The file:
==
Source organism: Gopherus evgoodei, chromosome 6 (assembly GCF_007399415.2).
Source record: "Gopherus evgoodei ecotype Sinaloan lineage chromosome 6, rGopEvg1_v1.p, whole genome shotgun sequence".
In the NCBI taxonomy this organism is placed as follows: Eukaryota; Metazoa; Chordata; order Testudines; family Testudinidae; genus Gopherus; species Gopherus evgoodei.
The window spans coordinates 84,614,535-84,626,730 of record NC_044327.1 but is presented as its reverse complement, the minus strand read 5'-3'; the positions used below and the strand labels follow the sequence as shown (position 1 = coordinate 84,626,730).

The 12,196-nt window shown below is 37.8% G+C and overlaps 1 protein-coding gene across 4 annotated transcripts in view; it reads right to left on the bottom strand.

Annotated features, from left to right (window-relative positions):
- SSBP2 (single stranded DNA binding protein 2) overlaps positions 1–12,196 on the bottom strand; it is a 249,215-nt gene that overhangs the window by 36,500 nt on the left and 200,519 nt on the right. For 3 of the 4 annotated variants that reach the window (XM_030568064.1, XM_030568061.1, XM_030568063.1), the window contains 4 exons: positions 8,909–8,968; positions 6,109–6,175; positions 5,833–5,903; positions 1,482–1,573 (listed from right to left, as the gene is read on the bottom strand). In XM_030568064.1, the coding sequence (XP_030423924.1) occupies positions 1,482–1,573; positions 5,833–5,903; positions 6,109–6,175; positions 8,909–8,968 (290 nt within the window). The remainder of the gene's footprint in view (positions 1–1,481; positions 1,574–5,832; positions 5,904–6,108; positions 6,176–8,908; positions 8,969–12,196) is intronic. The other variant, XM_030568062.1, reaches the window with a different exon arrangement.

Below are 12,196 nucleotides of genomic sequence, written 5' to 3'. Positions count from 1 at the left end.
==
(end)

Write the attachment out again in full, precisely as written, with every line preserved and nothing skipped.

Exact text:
Source organism: Gopherus evgoodei, chromosome 6 (assembly GCF_007399415.2).
Source record: "Gopherus evgoodei ecotype Sinaloan lineage chromosome 6, rGopEvg1_v1.p, whole genome shotgun sequence".
In the NCBI taxonomy this organism is placed as follows: Eukaryota; Metazoa; Chordata; order Testudines; family Testudinidae; genus Gopherus; species Gopherus evgoodei.
The window spans coordinates 84,614,535-84,626,730 of record NC_044327.1 but is presented as its reverse complement, the minus strand read 5'-3'; the positions used below and the strand labels follow the sequence as shown (position 1 = coordinate 84,626,730).

The 12,196-nt window shown below is 37.8% G+C and overlaps 1 protein-coding gene across 4 annotated transcripts in view; it reads right to left on the bottom strand.

Annotated features, from left to right (window-relative positions):
- SSBP2 (single stranded DNA binding protein 2) overlaps positions 1–12,196 on the bottom strand; it is a 249,215-nt gene that overhangs the window by 36,500 nt on the left and 200,519 nt on the right. For 3 of the 4 annotated variants that reach the window (XM_030568064.1, XM_030568061.1, XM_030568063.1), the window contains 4 exons: positions 8,909–8,968; positions 6,109–6,175; positions 5,833–5,903; positions 1,482–1,573 (listed from right to left, as the gene is read on the bottom strand). In XM_030568064.1, the coding sequence (XP_030423924.1) occupies positions 1,482–1,573; positions 5,833–5,903; positions 6,109–6,175; positions 8,909–8,968 (290 nt within the window). The remainder of the gene's footprint in view (positions 1–1,481; positions 1,574–5,832; positions 5,904–6,108; positions 6,176–8,908; positions 8,969–12,196) is intronic. The other variant, XM_030568062.1, reaches the window with a different exon arrangement.

Below are 12,196 nucleotides of genomic sequence, written 5' to 3'. Positions count from 1 at the left end.